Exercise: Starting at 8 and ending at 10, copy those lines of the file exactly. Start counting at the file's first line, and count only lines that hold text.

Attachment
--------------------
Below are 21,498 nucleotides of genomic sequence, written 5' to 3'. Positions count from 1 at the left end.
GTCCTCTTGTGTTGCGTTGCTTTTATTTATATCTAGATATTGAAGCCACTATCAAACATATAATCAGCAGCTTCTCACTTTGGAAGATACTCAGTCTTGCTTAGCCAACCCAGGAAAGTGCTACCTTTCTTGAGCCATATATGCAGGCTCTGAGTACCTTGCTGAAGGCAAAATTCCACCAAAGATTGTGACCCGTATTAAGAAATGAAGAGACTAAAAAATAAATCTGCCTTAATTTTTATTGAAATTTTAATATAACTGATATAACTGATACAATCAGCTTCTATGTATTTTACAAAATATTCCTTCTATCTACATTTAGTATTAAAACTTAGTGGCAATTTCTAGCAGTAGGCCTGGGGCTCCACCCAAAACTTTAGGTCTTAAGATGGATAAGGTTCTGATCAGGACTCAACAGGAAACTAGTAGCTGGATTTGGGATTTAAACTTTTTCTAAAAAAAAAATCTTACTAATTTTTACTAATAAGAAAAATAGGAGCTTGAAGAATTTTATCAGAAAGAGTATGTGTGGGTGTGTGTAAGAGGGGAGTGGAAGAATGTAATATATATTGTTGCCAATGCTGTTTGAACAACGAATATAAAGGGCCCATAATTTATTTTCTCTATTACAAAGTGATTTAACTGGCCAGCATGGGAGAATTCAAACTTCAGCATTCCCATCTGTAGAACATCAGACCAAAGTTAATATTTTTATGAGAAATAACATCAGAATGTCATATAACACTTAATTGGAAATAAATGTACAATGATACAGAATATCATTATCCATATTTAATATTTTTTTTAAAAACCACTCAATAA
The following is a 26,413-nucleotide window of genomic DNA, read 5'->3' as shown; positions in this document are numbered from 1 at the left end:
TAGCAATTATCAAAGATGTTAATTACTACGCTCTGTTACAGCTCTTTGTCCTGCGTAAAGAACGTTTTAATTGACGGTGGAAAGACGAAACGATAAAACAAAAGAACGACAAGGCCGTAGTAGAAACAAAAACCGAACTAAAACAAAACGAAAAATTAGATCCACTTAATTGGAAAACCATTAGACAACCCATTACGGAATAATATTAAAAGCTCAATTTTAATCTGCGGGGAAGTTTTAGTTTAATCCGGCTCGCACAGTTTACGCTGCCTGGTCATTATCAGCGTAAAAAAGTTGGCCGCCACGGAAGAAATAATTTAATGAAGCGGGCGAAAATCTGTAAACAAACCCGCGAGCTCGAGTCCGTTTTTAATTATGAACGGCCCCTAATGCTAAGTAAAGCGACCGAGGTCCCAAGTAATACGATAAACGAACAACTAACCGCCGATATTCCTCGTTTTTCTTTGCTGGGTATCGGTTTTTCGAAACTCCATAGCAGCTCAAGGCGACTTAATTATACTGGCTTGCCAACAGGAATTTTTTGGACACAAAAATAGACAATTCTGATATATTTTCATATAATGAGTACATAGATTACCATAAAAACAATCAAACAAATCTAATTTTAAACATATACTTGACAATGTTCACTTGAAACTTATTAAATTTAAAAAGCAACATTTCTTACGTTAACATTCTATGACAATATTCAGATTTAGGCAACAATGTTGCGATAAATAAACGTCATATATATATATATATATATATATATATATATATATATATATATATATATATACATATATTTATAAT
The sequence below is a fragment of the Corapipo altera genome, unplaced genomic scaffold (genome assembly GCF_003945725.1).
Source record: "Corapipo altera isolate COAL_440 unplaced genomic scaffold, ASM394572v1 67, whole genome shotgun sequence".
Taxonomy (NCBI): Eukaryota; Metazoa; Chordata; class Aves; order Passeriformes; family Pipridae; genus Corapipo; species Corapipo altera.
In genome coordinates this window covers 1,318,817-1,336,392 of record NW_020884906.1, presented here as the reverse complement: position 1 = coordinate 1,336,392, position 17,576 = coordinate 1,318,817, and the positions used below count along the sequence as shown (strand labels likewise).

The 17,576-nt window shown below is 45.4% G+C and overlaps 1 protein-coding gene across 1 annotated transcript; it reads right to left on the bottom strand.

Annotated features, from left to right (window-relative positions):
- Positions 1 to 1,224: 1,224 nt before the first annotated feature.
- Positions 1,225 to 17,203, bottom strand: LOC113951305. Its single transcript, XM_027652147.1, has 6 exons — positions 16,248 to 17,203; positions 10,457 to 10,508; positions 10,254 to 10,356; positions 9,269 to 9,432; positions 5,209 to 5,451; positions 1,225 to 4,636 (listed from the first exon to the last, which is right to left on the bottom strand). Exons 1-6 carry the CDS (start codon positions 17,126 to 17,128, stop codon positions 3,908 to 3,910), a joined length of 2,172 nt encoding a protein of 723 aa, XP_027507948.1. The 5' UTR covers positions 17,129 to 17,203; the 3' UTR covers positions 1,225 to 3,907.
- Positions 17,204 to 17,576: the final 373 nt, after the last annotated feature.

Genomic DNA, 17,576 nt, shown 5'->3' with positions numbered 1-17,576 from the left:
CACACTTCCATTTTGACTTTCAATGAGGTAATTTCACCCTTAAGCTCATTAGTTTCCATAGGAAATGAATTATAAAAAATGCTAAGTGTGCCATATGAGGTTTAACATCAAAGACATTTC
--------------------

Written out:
In genome coordinates this window covers 1,318,817-1,336,392 of record NW_020884906.1, presented here as the reverse complement: position 1 = coordinate 1,336,392, position 17,576 = coordinate 1,318,817, and the positions used below count along the sequence as shown (strand labels likewise).

The 17,576-nt window shown below is 45.4% G+C and overlaps 1 protein-coding gene across 1 annotated transcript; it reads right to left on the bottom strand.

Annotated features, from left to right (window-relative positions):